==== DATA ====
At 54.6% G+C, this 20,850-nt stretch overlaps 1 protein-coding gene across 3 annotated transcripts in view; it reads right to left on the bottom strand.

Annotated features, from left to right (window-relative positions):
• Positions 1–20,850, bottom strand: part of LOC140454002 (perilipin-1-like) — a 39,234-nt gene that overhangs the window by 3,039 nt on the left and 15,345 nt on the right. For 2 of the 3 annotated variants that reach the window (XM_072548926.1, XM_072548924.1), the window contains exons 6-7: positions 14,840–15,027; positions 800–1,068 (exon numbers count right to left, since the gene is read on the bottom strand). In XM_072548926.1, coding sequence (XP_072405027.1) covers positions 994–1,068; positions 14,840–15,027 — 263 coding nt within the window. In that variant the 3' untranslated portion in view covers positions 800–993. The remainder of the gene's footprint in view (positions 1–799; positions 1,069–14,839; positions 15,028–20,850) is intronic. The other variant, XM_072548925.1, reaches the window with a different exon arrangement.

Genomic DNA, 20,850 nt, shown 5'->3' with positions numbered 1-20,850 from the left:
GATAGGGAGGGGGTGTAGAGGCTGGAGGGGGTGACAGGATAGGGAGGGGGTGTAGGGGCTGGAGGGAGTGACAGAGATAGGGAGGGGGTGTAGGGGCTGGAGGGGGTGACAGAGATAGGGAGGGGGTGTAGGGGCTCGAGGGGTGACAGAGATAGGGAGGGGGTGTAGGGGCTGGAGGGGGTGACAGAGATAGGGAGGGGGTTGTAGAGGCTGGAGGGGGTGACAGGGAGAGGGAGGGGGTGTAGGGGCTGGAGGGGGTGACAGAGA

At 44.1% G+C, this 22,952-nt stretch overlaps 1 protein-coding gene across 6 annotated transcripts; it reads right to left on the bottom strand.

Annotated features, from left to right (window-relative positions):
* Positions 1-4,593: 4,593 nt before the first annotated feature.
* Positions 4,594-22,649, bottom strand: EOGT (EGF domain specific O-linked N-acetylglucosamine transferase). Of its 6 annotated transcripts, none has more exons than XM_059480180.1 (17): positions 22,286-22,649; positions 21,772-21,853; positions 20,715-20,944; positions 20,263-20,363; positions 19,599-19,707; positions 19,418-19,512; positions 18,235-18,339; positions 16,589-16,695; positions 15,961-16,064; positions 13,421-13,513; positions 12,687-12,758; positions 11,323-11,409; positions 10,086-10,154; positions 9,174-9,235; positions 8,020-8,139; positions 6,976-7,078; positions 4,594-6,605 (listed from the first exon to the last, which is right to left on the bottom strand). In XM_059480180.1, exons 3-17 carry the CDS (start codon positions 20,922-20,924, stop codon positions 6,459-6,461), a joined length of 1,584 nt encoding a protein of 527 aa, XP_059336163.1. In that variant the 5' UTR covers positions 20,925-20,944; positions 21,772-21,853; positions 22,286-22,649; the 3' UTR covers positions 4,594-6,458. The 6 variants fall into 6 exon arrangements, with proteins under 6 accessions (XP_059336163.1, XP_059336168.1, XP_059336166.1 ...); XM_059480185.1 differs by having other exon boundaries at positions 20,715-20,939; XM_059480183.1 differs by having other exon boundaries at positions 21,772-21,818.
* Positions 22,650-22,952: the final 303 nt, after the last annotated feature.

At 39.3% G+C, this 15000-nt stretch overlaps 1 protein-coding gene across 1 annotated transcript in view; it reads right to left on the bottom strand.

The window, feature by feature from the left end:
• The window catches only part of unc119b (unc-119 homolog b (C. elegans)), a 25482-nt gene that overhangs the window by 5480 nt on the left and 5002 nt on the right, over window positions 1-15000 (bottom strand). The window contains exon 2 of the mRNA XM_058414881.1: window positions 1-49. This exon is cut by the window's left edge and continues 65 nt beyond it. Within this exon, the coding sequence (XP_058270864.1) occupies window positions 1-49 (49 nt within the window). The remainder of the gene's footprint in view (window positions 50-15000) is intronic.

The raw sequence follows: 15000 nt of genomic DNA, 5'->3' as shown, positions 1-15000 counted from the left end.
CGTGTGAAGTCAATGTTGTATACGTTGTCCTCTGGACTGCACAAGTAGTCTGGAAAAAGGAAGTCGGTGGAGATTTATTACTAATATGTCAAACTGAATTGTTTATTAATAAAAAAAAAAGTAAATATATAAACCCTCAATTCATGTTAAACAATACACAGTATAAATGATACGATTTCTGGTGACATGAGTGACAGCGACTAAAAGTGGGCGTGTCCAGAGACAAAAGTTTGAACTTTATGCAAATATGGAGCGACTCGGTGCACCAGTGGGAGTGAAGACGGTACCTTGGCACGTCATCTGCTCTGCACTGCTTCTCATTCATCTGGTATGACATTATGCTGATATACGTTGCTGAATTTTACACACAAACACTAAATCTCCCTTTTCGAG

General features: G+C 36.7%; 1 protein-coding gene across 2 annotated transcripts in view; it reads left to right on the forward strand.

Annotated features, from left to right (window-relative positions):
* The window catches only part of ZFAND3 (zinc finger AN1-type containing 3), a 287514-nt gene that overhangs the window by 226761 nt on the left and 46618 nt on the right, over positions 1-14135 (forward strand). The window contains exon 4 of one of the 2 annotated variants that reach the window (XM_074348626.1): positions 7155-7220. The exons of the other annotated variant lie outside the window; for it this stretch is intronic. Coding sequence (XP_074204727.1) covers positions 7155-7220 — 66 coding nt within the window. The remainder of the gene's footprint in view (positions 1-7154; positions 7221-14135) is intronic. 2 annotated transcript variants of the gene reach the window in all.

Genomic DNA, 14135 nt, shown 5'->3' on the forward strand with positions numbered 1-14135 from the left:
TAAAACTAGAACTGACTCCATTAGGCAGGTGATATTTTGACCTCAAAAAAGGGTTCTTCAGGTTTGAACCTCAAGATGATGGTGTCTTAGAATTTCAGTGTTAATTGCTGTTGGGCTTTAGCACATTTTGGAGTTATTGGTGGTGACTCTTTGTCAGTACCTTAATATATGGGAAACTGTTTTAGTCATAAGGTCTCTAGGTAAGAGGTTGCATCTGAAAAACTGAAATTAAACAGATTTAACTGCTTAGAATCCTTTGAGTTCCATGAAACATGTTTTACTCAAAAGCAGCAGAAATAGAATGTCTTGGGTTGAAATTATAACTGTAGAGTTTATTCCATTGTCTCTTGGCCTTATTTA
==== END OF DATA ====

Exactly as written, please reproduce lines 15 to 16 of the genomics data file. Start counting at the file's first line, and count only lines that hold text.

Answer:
CGTGTGAAGTCAATGTTGTATACGTTGTCCTCTGGACTGCACAAGTAGTCTGGAAAAAGGAAGTCGGTGGAGATTTATTACTAATATGTCAAACTGAATTGTTTATTAATAAAAAAAAAAGTAAATATATAAACCCTCAATTCATGTTAAACAATACACAGTATAAATGATACGATTTCTGGTGACATGAGTGACAGCGACTAAAAGTGGGCGTGTCCAGAGACAAAAGTTTGAACTTTATGCAAATATGGAGCGACTCGGTGCACCAGTGGGAGTGAAGACGGTACCTTGGCACGTCATCTGCTCTGCACTGCTTCTCATTCATCTGGTATGACATTATGCTGATATACGTTGCTGAATTTTACACACAAACACTAAATCTCCCTTTTCGAG

General features: G+C 36.7%; 1 protein-coding gene across 2 annotated transcripts in view; it reads left to right on the forward strand.